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Longchamp teases fall campaign via social mediaBy
French leather goods maker Longchamp is teasing its fall 2013 campaign through social media to keep consumers engaged and drive interest in new products.
The brand created a Facebook event along with daily posts and a teaser video to make sure the “Bigger than Life” campaign stayed at the top of fan’s social media feeds. Since consumers may be overwhelmed with the number of new campaigns, brands need to make sure campaigns have staying power to ensure fan engagement.
“We use a teasing phase on our social networks, for each campaign, in order to play with our online community and maximize upcoming result,” said Massimo Piredda, social media manager at Longchamp, Paris.
“This is something really important for us because it provides the opportunity to show original content about the brand to the community,” he said.
“By using the brand content we have around our fall 2013 ad campaign movie, we try to create a digital strategy beginning on a teasing phase, then a reveal phase along with some extra surprises during and after the release.”
Bigger than life
Longchamp’s new Bigger than Life campaign features model Coco Rocha in New York. The brand has released campaign images and will release the video Sept. 10.
Longchamp began posting daily images in August to promote the campaign through its Facebook page.
The posts contain images of New York with large shoes and handbags placed in the middle of the city. Each image also contains a short phrase such as “I’m on my way, see you soon!” and “The sun never sets on my city.”
The posts also contain a link that takes consumers to a Facebook app to encourage them to RSVP for the Facebook event or invite a friend.
The Facebook event contains the same images that are posted on the brand’s page and is updated on weekdays, which gives consumers who have RSVPed a notification when new content is posted.
In addition, the Facebook event takes place Sept. 10 at 10 am EST, which is the date that the new campaign video launches.
Also on the event page, consumers are able to see the new products in the image posts by hovering over the icons on the image.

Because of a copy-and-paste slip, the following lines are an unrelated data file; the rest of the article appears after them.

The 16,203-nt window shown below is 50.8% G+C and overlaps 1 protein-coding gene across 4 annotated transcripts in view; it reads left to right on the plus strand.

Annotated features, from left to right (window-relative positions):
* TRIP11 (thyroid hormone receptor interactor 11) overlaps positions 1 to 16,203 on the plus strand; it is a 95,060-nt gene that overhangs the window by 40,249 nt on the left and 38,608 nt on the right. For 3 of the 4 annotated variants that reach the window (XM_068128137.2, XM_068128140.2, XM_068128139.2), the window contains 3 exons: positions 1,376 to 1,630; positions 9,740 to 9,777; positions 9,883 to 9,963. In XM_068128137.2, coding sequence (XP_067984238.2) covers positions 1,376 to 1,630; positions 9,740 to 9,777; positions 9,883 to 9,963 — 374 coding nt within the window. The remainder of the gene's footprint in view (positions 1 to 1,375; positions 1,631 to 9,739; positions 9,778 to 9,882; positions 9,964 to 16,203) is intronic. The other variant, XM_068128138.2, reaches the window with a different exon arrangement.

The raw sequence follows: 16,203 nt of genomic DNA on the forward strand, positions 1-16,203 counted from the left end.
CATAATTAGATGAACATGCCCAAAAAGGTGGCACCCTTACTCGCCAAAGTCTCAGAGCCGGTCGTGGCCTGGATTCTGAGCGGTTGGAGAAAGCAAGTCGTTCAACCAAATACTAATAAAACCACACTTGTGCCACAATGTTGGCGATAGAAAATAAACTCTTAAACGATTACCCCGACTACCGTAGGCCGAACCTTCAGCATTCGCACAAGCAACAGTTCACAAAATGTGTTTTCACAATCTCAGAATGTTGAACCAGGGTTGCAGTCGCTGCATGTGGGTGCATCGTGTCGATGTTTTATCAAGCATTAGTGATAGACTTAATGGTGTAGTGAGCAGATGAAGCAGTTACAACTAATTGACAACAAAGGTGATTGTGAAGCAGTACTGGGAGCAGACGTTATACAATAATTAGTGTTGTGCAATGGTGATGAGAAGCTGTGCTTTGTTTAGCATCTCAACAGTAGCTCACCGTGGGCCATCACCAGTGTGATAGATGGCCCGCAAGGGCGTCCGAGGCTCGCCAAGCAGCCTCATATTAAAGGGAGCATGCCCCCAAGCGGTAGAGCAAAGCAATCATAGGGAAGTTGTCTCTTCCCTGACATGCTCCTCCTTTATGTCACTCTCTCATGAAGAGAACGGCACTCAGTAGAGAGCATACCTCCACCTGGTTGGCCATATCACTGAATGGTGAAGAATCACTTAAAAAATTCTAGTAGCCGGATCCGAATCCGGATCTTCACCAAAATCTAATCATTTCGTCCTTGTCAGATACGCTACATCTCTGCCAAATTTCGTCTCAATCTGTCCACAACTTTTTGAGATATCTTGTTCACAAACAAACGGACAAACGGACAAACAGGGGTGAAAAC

A click through on the product icon takes consumers to the Longchamp Web site to see more information about the product.
In addition to the event, Longchamp also released a teaser video that shows Ms. Rocha practicing her dance moves. The 30-second video gives a look into what consumers can expect to see the in the campaign film.
Bigger than Life teaser
Social media teasers can help brands engage consumers and build anticipation for a campaign, but social campaigns should have multiple layers to be the most effective.
“Using Facebook to tease a campaign, to build buzz and excitement through both brand and peer-to-peer sharing can be a very effective strategy,” said Marko Z. Muellner, vice president of marketing atShopIgniter, Portland, OR.
“Developing a multi-post strategy that builds over time and offers fans and friends of fans the opportunity to engage in many different ways can be effective,” he said.
Whetting your appetite
Other apparel brands have teased new campaigns, products and stores to build up anticipation before launching.
For instance, French label Balenciaga teased a new handbag through a dedicated microsite and email campaign to spark consumer interest in the new bag.
The label provided minimal information and no full images of the new Le Dix bag before the launch. Although the microsite and email likely generated some consumer interest, it is also very likely that the email got lost in consumers’ inboxes (see story).
Moreover, British accessories brand Anya Hindmarch took fans behind the scenes of its recently opened New York boutique by posting images on Instagram that lead up to the grand opening Aug. 22.
The store is the brand’s first boutique to host its new global store design and is the first store to have both the bespoke and mainline collections. By offering behind-the-scenes images, brands can leave consumers wanting to see more and therefore driving them to the store (see story).
Luxury apparel brands are able to build excitement without giving too much away for new launches by giving their fans a sneak peek.
Although social media posts can help tease products and collections, Facebook posts and tweets can only go so far.
“Luxury marketers must realize there is no free lunch,” Mr. Muellner said. “The days of free social reach are over.
“To run successful campaigns in social, luxury marketers must buy mobile news feed advertising to reach their most important audiences, then drive them to social mobile experiences that present rich interactive content that engages, converts and uses the rich data available to optimize both the media and experiences,” he said.
“Daily posting to engage your fan community is great, but as soon as you have a marketing campaign with brand and business objectives, the ingredients must change.”
Erin Shea, editorial assistant on Luxury Daily, New York
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